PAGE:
Brown Baggin’ It A Guide to Lunches on the Go (FN1416, Revised June 2021)

Follow the tips here to pack a safe and nutritious lunch.

Julie Garden-Robinson, Ph.D., R.D., L.R.D., Food and Nutrition Specialist

Availability: Web only

Whether you carry your lunch in a box or a bag, keep it nutritious and safe. A carefully packed lunch can provide many of your daily nutritional recommendations.

Brown bags actually are the second choice for transporting foods. Insulated lunch boxes protect foods from being crushed and help keep them at safe temperatures. Insulated lunch bags also help hold foods at safe temperatures. A mishandled lunch can cause foodborne illness. Be especially careful about potentially hazardous foods such as meat, cream-based foods and mixtures of food. Follow these tips to pack a safe and nutritious lunch.

Know the Limitations on Cooking and Storage at the Destination

  • Are there cooking facilities, including a microwave oven? If not, do not pack foods that need to be heated.
  • Is a refrigerator available for cold storage of food?  If not, pack nonperishable items or include a frozen gel pack or frozen drink box to help keep food at safe temperatures.

Prepare It Safely

  • Wash hands thoroughly before preparing lunches.
  • Keep utensils and countertops used in preparing lunches clean.
  • Thoroughly wash any thermos that carried hot foods (soup, chili, leftover casseroles) or cold foods (milk, etc.); rinse with boiling water.
  • Wash fresh fruits and vegetables thoroughly with plenty of running water.

Keep Hot Foods Hot and Cold Foods Cold

  • Many sandwiches freeze well and will thaw by lunchtime if placed in a lunch box early in the morning. Save time by preparing and freezing some extra sandwiches ahead of time. Don’t overdo the butter or mayo because the bread may become soggy during thawing. Sandwiches containing fruit or vegetables generally don’t freeze well; pack ingredients such as lettuce and tomato separately.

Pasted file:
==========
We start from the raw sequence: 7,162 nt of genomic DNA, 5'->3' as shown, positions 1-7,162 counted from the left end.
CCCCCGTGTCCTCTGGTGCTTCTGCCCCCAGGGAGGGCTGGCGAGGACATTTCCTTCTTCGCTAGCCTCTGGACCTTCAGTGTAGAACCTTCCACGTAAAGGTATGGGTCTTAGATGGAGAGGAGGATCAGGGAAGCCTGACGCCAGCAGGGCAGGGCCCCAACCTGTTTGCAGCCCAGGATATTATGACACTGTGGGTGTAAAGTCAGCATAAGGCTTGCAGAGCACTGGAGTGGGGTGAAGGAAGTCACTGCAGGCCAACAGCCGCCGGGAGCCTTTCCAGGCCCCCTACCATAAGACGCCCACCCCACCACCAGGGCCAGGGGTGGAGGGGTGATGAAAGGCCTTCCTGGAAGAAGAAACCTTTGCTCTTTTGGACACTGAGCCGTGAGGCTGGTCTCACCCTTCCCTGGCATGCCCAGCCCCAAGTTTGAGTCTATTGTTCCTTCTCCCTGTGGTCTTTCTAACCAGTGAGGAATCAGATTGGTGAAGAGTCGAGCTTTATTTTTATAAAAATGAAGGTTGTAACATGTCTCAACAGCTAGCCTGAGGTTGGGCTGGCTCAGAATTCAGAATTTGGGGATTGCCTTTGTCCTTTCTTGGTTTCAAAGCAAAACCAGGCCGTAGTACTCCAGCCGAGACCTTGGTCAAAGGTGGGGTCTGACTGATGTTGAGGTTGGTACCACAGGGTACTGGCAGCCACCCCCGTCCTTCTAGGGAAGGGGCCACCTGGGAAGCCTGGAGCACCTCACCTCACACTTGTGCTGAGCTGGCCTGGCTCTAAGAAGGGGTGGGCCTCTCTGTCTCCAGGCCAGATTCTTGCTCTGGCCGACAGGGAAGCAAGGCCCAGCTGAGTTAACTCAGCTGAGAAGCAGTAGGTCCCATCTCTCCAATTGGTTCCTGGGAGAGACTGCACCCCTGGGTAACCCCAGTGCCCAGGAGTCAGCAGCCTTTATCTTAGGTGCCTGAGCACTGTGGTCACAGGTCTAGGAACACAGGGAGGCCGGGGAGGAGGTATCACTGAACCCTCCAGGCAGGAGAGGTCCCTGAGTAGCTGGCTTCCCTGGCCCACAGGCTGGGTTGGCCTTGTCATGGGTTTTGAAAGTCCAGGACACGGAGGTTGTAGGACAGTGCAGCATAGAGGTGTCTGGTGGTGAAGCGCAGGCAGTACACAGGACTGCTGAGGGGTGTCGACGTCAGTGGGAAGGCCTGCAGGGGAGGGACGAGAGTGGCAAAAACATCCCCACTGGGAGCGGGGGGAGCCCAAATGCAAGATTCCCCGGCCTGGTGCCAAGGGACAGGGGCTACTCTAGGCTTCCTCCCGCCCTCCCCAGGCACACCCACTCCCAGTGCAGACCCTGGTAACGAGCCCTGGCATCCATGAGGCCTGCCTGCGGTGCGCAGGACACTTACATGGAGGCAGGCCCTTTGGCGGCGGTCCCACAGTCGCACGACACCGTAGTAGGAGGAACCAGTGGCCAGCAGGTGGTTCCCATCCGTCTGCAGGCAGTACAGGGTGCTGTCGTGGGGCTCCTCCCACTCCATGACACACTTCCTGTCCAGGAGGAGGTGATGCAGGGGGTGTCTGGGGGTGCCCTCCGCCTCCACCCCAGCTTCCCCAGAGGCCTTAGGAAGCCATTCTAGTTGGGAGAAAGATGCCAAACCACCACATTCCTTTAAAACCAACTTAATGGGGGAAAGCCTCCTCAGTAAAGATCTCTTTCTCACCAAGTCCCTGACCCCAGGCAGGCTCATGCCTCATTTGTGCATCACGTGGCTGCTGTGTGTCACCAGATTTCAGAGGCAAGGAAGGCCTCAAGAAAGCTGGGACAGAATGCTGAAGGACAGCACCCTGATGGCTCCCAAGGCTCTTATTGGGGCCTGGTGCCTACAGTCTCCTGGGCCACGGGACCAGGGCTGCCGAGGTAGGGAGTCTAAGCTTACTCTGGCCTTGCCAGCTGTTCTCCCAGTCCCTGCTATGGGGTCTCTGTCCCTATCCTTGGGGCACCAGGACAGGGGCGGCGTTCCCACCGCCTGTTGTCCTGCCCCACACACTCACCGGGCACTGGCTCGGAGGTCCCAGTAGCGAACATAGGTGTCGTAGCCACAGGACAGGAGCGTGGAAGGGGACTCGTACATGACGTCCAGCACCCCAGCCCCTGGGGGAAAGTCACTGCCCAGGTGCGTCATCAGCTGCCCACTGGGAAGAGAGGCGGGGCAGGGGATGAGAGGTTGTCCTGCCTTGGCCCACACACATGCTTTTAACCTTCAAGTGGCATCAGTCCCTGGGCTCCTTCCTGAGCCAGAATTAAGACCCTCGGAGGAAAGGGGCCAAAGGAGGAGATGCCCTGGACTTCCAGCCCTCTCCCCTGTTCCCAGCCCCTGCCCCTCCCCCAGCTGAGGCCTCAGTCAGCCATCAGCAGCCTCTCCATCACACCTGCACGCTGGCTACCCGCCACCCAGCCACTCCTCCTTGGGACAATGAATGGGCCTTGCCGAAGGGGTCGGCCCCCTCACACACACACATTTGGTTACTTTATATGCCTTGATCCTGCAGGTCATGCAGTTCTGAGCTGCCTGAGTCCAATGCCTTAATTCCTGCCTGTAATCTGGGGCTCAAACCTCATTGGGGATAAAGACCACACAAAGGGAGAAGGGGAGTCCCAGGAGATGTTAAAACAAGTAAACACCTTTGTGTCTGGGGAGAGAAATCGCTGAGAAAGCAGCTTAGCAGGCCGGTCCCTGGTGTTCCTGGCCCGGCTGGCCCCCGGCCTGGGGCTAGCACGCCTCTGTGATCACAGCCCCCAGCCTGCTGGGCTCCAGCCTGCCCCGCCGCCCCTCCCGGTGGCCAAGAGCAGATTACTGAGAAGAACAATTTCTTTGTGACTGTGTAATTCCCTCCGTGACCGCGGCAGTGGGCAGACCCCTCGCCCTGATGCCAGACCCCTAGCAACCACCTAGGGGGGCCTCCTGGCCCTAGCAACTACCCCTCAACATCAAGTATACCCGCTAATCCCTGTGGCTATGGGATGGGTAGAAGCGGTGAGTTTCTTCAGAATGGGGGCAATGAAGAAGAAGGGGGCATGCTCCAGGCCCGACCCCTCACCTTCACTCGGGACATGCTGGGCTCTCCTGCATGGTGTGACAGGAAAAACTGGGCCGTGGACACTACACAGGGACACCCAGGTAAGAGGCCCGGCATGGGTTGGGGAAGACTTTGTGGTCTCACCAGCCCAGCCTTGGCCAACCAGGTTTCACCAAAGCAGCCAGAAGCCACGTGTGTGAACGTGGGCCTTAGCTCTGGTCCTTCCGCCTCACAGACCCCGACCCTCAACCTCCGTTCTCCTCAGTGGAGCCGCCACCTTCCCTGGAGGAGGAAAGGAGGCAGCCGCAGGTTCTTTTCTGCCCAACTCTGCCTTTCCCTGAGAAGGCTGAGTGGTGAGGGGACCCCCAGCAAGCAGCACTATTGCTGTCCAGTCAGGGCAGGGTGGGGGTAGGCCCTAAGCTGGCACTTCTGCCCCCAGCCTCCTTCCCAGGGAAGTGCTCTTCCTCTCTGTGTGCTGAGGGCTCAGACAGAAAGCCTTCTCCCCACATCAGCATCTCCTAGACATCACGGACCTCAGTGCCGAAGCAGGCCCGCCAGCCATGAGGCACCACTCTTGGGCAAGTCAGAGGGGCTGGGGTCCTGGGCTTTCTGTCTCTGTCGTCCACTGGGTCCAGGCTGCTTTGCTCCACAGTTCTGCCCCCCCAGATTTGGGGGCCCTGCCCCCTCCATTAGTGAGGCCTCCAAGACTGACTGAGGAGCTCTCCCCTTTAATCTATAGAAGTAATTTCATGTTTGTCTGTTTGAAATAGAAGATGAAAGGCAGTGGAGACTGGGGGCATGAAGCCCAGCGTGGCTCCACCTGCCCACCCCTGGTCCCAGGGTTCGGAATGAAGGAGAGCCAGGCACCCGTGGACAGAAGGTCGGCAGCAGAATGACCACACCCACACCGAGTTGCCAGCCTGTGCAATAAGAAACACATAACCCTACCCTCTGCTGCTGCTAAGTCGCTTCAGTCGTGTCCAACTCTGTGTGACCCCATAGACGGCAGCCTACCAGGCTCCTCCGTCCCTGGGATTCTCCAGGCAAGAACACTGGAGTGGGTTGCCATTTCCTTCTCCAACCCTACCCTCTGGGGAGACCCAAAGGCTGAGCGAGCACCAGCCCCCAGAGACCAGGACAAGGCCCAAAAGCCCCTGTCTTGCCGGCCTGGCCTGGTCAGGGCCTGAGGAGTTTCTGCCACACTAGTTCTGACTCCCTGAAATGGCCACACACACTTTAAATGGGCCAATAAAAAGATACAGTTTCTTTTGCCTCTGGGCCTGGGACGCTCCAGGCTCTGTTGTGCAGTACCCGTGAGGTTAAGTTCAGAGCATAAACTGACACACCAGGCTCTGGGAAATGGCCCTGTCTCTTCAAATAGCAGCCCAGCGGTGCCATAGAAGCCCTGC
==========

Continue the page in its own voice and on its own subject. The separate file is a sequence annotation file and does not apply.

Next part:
• Keep gel packs or juice boxes in the freezer. Just before leaving home, place one in your bag or box. It should keep perishable food safe until lunchtime whether in a brown bag or lunch box.
  • To transport hot foods such as soup or chili, rinse a thermos with boiling water just before filling it with boiling-hot food.
  • Keep lunches out of the sun, inside a classroom or in the coolest possible place.
  • Don’t save perishable leftovers from your lunch, such as meat sandwiches or leftover soup.
  • Don’t reuse brown bags because bacteria can grow and contaminate tomorrow’s lunch.
  • Discourage children from “trading” lunches; there’s no way of knowing if the traded lunch was properly prepared and safely stored.

Keep Good Nutrition and Variety in Mind

  • A nutritious lunch could contain two servings of grains, a serving of vegetables, a serving of fruit, a serving of protein foods and a serving of dairy. Go easy on high-fat foods, such as potato chips, which provide few nutrients. For active children, an occasional dessert also is a welcome addition to lunches.
  • Eat a variety of foods every day. Try new combinations of foods so lunches don’t become boring.
  • If the lunch is for a child, encourage him or her to help with the preparation.


Create a Sandwich

Most box lunches begin with a sandwich, but sandwiches don’t have to be routine. The possibilities are endless. Add some creative fillings to make them nutritious and delicious. Use the following chart for some possibilities for mix-and-match sandwiches.

*Choose a bread from the first column, add a meat or cheese selection from the second column and top it with vegetables, fruits and/or condiments of your choice. Remember to go easy on high-fat spreads, such as butter, margarine and mayonnaise.

For more information about nutrition and food safety, see

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